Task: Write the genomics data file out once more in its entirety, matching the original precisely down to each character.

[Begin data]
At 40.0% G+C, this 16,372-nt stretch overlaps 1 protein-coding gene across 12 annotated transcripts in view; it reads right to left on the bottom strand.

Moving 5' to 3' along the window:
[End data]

At 40.0% G+C, this 16,372-nt stretch overlaps 1 protein-coding gene across 12 annotated transcripts in view; it reads right to left on the bottom strand.

Moving 5' to 3' along the window: